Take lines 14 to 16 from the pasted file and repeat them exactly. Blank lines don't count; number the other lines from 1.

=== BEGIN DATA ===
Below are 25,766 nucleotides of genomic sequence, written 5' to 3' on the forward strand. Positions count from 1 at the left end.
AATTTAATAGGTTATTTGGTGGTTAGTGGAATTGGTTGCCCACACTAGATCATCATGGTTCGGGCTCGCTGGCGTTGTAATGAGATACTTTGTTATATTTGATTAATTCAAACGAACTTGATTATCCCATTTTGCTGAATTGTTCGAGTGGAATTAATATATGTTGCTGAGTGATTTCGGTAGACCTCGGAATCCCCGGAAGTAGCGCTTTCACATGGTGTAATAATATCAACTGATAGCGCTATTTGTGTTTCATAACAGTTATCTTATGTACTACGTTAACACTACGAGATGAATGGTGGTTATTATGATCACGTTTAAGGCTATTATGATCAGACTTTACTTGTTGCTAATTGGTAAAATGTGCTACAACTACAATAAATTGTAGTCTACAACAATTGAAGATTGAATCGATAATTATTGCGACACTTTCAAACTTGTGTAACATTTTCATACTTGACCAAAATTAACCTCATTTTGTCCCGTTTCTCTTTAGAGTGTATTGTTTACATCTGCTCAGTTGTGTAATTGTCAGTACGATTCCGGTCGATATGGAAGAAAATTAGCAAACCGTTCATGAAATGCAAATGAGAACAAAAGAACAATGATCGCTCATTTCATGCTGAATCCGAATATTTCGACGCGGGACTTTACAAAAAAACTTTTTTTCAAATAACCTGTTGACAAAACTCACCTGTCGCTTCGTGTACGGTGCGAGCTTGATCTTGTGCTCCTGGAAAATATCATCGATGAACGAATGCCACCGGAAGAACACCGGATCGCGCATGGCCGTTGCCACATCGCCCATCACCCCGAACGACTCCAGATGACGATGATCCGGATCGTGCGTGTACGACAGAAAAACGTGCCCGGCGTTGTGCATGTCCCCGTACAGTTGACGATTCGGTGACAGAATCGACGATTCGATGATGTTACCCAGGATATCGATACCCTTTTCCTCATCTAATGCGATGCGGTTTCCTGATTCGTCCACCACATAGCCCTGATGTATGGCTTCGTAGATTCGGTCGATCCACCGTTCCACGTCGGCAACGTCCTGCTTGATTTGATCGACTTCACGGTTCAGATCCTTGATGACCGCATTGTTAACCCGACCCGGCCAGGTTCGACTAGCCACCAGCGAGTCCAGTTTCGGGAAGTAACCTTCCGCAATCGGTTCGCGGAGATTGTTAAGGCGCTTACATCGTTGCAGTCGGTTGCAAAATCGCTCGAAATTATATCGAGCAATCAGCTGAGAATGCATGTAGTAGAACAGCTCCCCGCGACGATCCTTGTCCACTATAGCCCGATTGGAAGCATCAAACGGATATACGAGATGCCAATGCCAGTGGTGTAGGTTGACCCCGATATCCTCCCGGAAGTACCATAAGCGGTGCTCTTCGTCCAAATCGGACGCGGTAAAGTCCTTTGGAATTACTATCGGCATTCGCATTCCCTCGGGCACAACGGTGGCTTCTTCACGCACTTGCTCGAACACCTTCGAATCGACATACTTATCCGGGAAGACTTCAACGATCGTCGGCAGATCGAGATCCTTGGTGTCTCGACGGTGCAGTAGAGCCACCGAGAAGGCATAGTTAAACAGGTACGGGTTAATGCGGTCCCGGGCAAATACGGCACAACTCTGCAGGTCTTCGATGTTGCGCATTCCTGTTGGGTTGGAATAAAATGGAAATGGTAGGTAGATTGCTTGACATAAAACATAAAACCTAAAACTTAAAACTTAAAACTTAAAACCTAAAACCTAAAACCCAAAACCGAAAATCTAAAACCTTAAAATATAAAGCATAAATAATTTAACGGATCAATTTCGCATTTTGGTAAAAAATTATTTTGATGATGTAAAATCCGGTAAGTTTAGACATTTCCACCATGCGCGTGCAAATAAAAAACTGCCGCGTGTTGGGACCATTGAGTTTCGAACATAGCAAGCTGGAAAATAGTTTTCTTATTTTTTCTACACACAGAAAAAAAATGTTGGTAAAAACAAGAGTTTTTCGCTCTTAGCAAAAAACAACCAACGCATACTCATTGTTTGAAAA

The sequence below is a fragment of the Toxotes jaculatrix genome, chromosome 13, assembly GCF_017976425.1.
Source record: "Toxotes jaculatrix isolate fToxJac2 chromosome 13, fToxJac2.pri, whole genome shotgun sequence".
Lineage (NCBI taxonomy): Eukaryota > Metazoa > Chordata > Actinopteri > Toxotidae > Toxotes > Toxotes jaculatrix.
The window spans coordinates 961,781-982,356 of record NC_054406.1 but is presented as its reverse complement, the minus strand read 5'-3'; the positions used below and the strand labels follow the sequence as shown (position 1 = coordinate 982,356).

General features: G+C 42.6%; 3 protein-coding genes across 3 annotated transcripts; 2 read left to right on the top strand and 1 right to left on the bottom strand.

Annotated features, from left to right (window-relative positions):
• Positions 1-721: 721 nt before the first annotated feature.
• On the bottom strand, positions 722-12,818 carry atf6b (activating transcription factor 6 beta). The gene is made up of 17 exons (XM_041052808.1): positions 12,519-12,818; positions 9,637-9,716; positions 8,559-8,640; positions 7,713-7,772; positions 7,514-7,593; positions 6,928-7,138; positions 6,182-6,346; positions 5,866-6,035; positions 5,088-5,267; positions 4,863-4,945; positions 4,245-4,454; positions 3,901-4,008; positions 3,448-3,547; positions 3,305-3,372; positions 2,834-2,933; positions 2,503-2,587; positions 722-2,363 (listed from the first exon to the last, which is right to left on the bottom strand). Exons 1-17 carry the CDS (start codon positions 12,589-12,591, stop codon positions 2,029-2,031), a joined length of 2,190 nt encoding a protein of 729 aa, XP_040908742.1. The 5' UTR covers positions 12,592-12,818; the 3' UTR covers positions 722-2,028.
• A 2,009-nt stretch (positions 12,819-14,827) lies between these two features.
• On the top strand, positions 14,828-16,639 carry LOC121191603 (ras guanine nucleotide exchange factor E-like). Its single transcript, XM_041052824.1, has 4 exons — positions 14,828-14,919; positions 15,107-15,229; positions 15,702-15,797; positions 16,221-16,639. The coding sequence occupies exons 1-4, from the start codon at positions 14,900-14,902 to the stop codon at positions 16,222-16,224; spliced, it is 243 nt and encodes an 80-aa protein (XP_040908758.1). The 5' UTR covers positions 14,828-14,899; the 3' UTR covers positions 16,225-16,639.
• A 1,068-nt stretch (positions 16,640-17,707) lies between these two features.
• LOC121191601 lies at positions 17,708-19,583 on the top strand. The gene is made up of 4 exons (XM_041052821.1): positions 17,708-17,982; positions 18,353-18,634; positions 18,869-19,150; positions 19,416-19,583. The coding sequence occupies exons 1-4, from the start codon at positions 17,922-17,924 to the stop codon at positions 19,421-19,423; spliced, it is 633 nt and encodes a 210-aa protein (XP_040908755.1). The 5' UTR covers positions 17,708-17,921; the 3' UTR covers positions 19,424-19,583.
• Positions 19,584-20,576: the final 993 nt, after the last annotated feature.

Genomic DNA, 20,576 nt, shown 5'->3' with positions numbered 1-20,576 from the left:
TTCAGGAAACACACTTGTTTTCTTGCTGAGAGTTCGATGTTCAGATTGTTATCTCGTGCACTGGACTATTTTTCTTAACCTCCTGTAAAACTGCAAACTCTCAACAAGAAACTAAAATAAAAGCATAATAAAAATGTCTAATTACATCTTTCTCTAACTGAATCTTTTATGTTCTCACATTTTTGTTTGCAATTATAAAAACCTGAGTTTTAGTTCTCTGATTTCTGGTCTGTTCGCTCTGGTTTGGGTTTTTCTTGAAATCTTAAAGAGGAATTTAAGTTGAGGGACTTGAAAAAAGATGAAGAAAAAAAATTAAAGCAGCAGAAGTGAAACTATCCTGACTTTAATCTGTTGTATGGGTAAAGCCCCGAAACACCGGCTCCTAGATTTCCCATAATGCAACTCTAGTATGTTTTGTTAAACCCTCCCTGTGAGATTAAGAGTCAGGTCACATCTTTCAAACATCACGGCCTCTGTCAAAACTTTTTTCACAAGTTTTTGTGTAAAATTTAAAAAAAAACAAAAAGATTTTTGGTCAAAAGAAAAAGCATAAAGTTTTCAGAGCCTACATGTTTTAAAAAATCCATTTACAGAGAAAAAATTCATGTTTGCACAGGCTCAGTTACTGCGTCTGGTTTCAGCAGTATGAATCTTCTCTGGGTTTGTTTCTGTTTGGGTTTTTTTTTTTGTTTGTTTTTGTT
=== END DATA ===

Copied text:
• LOC121191601 lies at positions 17,708-19,583 on the top strand. The gene is made up of 4 exons (XM_041052821.1): positions 17,708-17,982; positions 18,353-18,634; positions 18,869-19,150; positions 19,416-19,583. The coding sequence occupies exons 1-4, from the start codon at positions 17,922-17,924 to the stop codon at positions 19,421-19,423; spliced, it is 633 nt and encodes a 210-aa protein (XP_040908755.1). The 5' UTR covers positions 17,708-17,921; the 3' UTR covers positions 19,424-19,583.
• Positions 19,584-20,576: the final 993 nt, after the last annotated feature.

Genomic DNA, 20,576 nt, shown 5'->3' with positions numbered 1-20,576 from the left: